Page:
These tactics can help you get an overall sense of the viability of the business, which is essentially its profitability. While related to net profit, these metrics tell a bigger story of success or failure rather than the monetary amounts in the period you’re measuring.

Where to turn when you have business strategy or tax questions

The good news is that there are concrete steps any business can take to increase profitability and grow. When you need assistance streamlining your organization, work with the team at Provident CPA and Business Advisors. We are a team of experienced professionals who helps businesses just like yours create better strategies for long-term success and growth.

Contact Provident today to get started.

A Basic Guide to the Roth IRA: Tax Pros and Cons

The Roth IRA is a tax-advantageous option for retirement savings. Learn how it works and who should use it.

Key takeaways:

  • Pros:
    • Tax-free withdrawals.
    • Withdraw contributions for any reason at any time without paying tax.
    • Money grows tax-free.
    • Make contributions at any age.
    • No income limits on conversions.
    • Lots of investment options.
    • No required minimum distributions.
  • Cons:
    • No upfront tax benefit.
    • Big tax bill if converting a lot of funds.
    • No tax benefit if your tax rate is lower in the future.
    • Must wait five years to start taking tax-free withdrawals.
    • Maximum contribution of $6,000 is pretty low.
    • Can’t contribute if you are married, filing separately, and make $10,000 or more.

Individual retirement accounts (IRAs) are savings plans provided by banks and other financial institutions that give you a few tax benefits. They’re easy to set up and maintain, so they’re one of the most popular retirement savings options. There are a few types of IRAs, including traditional, Roth, SEP, and SIMPLE. Depending on your situation and goals, there are pros and cons to each of these retirement accounts

Let’s take a closer look at one of the most popular types of IRAs: the Roth IRA. Here is your guide to what it is, the pros and cons, and who might benefit the most from this approach.

What is a Roth IRA?

A Roth IRA is a retirement savings option for individuals, similar to a traditional IRA except for how it’s taxed. These accounts allow you to take tax-free withdrawals when you’re in retirement and receiving the income. This is a big benefit since you don’t have to worry about paying income tax when you could be in a higher tax bracket, relieving a significant financial burden.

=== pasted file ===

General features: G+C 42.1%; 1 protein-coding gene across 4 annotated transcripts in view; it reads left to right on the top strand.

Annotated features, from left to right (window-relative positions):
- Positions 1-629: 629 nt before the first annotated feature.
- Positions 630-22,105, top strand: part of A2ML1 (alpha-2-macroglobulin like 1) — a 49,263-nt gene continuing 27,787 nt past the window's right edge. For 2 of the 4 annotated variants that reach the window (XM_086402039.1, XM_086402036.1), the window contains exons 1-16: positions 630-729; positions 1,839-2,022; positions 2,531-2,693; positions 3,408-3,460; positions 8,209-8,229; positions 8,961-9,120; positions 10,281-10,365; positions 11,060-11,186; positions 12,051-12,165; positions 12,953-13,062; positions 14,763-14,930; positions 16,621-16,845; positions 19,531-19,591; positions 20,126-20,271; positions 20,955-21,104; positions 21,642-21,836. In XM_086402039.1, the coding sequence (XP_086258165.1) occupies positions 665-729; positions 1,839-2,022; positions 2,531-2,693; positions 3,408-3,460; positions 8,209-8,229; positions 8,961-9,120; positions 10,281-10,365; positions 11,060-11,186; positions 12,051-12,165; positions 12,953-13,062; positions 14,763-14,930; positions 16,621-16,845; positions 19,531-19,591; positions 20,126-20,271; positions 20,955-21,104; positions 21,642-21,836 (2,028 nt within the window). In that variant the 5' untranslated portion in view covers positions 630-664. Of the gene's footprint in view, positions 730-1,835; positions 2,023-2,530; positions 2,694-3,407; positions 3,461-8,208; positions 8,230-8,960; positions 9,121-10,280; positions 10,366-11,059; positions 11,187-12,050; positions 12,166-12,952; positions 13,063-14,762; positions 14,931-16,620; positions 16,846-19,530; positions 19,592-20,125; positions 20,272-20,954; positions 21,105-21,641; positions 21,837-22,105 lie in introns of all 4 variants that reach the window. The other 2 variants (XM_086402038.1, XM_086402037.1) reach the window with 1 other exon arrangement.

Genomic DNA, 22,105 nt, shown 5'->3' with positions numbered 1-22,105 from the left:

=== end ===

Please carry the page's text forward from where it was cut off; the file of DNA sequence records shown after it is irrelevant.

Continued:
This setup means, however, that the contributions you make now are already taxed, as they’re not tax-deductible like with a traditional IRA. Traditional IRA contributions are usually made with pretax dollars, and you have to pay taxes on the income when you withdraw it in retirement. 

Contributions to a Roth IRA can come from regular contributions, spousal IRA contributions, conversions, rollovers, or transfers. You cannot contribute anything but cash (earned income), so no securities or other assets qualify.

The pros and cons of Roth IRAs

First, let’s review the pros of Roth IRAs:

  • You get tax-free withdrawals.
  • Withdraw contributions for any reason at any time without paying tax.
  • All the money invested in the Roth IRA grows tax-free.
  • You can make contributions at any age when you’re earning income.
  • You can convert a traditional IRA into a Roth IRA with no income limits.
  • You have many investment options, including money market, CDs, mutual funds, stocks, bonds, or ETFs.
  • There are no required minimum distributions in retirement.

Next, the cons:

  • There is no upfront tax benefit—contributions are made with income that has already been taxed.
  • If you have a lot of funds to convert to a Roth IRA, you’ll have a pretty hefty tax bill the year you convert.
  • If your tax rate is lower in the future, you don’t see a significant tax benefit.
  • You have to wait five years to start taking tax-free withdrawals.
  • The maximum annual contribution of $6,000 is pretty low.
  • You can’t contribute if you are married, filing separately, and make $10,000 or more.

To that last point: something many married couples overlook is that you can’t contribute to a Roth IRA if you make over $10,000 and you are married filing separately. If you earned less than $10,000 and lived with your spouse during the applicable tax year, you can contribute a reduced amount. But, it still may make sense to go with a different retirement plan.